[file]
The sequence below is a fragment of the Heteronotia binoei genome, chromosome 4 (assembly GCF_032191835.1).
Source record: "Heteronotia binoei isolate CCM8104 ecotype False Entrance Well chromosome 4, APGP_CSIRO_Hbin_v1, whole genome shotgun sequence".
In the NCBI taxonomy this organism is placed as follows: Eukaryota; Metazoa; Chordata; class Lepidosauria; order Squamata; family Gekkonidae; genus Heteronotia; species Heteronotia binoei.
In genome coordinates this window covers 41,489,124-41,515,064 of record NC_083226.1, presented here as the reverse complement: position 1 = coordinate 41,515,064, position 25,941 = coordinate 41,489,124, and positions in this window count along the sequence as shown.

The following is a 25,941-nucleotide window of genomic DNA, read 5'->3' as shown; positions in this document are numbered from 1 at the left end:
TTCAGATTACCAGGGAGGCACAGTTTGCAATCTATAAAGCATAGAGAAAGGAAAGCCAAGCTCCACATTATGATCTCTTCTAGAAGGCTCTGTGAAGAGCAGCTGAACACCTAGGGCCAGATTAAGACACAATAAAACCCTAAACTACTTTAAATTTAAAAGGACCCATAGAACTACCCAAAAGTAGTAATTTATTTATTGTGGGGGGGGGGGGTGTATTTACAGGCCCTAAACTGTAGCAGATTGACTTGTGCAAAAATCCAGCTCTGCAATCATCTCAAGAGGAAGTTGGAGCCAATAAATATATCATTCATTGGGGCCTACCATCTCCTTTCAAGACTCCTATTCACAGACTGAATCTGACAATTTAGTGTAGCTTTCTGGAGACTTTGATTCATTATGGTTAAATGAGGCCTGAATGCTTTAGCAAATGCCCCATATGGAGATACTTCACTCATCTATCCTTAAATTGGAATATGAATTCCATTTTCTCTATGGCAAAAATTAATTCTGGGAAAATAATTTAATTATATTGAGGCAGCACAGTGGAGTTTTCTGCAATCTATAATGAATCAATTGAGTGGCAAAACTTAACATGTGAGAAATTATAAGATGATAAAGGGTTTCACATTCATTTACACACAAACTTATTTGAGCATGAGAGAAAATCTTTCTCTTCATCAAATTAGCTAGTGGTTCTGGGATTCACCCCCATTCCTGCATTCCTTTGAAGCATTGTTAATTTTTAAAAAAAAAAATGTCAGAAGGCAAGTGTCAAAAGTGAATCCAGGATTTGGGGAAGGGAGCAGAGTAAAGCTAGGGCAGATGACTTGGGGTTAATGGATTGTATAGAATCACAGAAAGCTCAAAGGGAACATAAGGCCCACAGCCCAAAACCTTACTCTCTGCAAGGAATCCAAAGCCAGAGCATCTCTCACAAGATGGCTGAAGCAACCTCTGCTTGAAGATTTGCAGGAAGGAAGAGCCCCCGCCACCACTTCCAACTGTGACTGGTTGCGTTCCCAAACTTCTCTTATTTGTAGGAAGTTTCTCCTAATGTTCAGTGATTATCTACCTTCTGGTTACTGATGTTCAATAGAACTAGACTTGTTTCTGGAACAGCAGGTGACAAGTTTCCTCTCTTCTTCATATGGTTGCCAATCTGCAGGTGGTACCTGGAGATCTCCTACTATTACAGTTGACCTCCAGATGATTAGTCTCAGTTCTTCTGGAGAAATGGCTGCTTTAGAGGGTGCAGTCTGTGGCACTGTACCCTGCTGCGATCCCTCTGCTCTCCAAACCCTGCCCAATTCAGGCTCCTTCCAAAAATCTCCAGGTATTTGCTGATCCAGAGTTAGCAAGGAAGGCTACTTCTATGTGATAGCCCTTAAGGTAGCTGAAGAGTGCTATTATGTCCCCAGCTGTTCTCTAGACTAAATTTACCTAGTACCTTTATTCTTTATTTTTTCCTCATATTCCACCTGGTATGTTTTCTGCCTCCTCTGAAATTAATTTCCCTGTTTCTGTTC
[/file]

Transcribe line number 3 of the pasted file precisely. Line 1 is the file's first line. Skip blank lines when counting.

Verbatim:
In the NCBI taxonomy this organism is placed as follows: Eukaryota; Metazoa; Chordata; class Lepidosauria; order Squamata; family Gekkonidae; genus Heteronotia; species Heteronotia binoei.